So what if a conservative version of Cooper’s strategies could be used as an SRS instead of XIV?Well, earlier this year, Invest In Vol launched the Balanced Volatility Strategy (BVS) that combined the returns of three unique volatility trading strategies to harness what Cooper defined as the Volatility Risk Premium (VRP), or in Cooper’s words ‘the premium that an investor in some asset pays to reduce exposure to the volatility of the future returns of that asset’.[7]

Since its launch, the BVS has performed as one might expect for a conservative VRP, returning 10.95% after fees verses XIV’s 22.99%.[8] But BVS’s relative underperformance verses XIV is eclipsed by its relative drawdown over the same period. Since inception BVS has suffered a maximum drawdown measured daily of just 3.21% (Sep 8), compared with a maximum drawdown in XIV over the same period of 25.47% (Aug 16).[9] Given this ratio, one could have held an almost 8 times larger BVS position over the period to have experienced the same maximum drawdown as XIV.


Invest in Vol is an SEC Registered Investment Adviser that offers retail and institutional clients access to a selection of managed volatility strategies in one account.

[1] Reported by Google Finance as Beta = 4.78 on October 6th 2017.

[2] Data from Yahoo Finance. Performance of S&P500TR and XIV 10/5/12 – 10/4/17.

[3] Trend Following, S&P 500 Drawdown and return statistics, available at:

[4] Trend Following, S&P 500 Drawdown and return statistics, available at:

[5] Importantly, given a beta-adjusted portfolio, this drawdown would only have had a -14% impact on the portfolio it replaced. Beta adjusted 67%/4.78 = 14%.

[6] Cooper Tony (2013) Easy Volatility Investing. Available here:

[7] Cooper Tony (2013) Easy Volatility Investing, pg. 4.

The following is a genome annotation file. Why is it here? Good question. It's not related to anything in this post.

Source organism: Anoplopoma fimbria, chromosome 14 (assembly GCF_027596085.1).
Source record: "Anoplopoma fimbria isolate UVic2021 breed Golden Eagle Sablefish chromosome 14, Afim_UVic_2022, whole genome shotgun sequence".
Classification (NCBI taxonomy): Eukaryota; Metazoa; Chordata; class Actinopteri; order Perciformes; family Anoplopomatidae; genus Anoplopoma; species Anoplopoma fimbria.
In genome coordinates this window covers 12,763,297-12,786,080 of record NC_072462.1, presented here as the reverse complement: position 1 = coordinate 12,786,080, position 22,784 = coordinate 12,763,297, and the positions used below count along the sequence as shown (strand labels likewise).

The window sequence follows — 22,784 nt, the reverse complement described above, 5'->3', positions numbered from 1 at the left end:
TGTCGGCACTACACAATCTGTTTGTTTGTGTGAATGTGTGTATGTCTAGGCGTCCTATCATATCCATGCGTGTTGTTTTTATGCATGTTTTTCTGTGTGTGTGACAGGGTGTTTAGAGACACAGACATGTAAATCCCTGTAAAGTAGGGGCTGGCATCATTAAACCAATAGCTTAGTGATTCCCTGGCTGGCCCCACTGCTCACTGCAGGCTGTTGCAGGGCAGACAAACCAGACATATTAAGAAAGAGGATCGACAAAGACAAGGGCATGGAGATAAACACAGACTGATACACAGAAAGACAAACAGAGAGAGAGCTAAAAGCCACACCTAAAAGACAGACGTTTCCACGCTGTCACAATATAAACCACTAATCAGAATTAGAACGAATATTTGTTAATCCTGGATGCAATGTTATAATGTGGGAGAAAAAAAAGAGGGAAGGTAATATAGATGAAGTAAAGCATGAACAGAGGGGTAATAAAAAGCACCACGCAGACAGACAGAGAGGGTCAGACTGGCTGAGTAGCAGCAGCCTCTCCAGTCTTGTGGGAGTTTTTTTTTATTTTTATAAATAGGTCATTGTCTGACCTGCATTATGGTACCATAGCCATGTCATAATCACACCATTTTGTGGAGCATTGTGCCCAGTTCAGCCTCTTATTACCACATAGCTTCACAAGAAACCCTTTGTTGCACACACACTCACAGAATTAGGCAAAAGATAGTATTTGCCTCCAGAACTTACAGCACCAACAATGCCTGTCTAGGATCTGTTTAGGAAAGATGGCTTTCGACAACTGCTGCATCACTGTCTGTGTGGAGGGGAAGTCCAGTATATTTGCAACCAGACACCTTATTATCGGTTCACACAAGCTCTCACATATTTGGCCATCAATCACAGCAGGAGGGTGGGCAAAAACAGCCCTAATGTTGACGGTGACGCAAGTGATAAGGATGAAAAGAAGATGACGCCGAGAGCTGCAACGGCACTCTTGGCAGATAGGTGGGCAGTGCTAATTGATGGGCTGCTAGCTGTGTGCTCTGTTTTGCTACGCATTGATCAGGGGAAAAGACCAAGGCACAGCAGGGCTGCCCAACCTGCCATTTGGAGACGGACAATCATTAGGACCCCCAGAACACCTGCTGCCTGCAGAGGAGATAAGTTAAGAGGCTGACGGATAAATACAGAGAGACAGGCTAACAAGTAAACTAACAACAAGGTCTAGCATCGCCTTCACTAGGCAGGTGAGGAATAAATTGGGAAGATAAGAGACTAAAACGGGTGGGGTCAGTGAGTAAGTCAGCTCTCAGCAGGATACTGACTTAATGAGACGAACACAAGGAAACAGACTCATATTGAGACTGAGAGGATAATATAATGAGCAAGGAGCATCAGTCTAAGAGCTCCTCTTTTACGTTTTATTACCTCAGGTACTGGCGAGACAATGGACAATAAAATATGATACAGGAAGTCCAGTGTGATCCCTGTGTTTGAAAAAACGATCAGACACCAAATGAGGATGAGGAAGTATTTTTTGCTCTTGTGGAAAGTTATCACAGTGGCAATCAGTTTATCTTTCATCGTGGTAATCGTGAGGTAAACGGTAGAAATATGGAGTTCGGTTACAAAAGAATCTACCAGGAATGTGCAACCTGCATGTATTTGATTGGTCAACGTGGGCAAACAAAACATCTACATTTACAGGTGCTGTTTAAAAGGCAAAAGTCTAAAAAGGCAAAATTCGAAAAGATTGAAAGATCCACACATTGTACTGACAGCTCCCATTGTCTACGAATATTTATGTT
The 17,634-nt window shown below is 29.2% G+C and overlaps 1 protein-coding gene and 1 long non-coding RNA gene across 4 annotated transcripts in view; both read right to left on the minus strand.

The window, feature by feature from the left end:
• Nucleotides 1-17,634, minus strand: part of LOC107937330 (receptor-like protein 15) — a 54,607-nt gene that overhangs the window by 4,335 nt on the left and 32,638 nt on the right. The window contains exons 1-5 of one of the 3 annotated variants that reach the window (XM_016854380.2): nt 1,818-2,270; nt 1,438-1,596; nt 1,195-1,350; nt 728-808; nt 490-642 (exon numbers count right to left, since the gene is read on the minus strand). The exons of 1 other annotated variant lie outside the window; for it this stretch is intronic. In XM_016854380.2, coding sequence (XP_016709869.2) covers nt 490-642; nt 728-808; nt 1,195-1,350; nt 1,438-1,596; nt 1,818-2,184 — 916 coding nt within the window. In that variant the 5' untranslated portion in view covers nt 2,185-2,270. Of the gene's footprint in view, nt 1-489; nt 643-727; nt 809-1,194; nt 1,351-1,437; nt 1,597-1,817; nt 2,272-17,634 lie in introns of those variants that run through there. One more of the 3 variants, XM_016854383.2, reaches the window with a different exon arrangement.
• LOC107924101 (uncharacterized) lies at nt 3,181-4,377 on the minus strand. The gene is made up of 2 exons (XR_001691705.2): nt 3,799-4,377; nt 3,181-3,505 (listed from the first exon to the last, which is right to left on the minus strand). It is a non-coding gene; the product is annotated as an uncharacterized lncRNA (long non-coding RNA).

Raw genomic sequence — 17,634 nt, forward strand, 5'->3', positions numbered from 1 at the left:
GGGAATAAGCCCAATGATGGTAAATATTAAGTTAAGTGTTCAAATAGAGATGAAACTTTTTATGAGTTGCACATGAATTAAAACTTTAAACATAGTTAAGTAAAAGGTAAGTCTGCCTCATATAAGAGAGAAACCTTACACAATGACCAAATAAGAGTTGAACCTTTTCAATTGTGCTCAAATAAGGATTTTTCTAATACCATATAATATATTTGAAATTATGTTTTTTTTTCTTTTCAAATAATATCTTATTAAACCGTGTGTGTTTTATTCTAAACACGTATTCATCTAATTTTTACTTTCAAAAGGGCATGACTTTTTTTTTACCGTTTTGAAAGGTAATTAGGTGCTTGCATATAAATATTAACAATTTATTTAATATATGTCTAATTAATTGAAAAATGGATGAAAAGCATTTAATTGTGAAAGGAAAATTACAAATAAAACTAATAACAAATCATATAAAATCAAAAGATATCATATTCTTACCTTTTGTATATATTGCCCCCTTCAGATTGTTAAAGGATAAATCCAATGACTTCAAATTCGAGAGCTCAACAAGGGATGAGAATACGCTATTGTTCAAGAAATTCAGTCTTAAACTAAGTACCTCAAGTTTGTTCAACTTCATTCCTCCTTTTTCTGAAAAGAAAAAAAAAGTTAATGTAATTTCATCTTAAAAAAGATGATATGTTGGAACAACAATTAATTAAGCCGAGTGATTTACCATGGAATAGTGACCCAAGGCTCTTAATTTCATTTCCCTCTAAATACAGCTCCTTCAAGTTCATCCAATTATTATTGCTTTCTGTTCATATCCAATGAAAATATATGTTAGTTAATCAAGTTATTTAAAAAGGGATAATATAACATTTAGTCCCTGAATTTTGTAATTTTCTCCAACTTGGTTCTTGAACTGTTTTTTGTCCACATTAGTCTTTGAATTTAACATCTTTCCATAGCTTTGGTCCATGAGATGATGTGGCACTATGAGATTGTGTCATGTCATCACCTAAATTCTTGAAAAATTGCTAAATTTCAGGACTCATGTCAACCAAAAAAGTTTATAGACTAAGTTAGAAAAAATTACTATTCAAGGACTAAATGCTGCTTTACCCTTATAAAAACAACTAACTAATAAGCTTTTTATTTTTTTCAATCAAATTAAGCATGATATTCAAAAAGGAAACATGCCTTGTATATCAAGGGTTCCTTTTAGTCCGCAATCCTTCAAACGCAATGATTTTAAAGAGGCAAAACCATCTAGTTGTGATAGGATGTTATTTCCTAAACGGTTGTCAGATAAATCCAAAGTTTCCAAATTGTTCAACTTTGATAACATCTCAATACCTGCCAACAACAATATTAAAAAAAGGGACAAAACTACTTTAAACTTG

[8] May 31, 2017 to October 4, 2017. Invest in Vol and Yahoo Finance.

[9] May 31, 2017 to October 4, 2017. Invest in Vol and Yahoo Finance.



This is not, and should not be considered investment advice. Investing involves risk, including the possible loss of principal. Carefully consider the Strategy's investment objectives, risk factors, charges and expenses before investing. This Strategy is actively managed and there is no guarantee investments selected and strategies employed will achieve the intended results. The Strategy is not diversified, and narrowly focused investments may be subject to higher risk. Strategy is subject to change.

Past performance does not guarantee future results. This information has been provided by Invest In Vol. All material presented is compiled from sources believed to be reliable and current, but accuracy cannot be guaranteed. This is not to be construed as an offer to buy or sell any financial instruments and should not be relied upon as the sole factor in an investment-making decision. References to specific securities and their issuers are for illustrative purposes only and are not intended to be, and should not be interpreted as, recommendations to purchase or sell such securities. The views and opinions expressed are those of the portfolio manager at the time of publication and are subject to change. There is no guarantee that these views will come to pass. As with all investments there are associated inherent risks. Please obtain and review all financial material carefully before investing. Investments are subject to change without notice.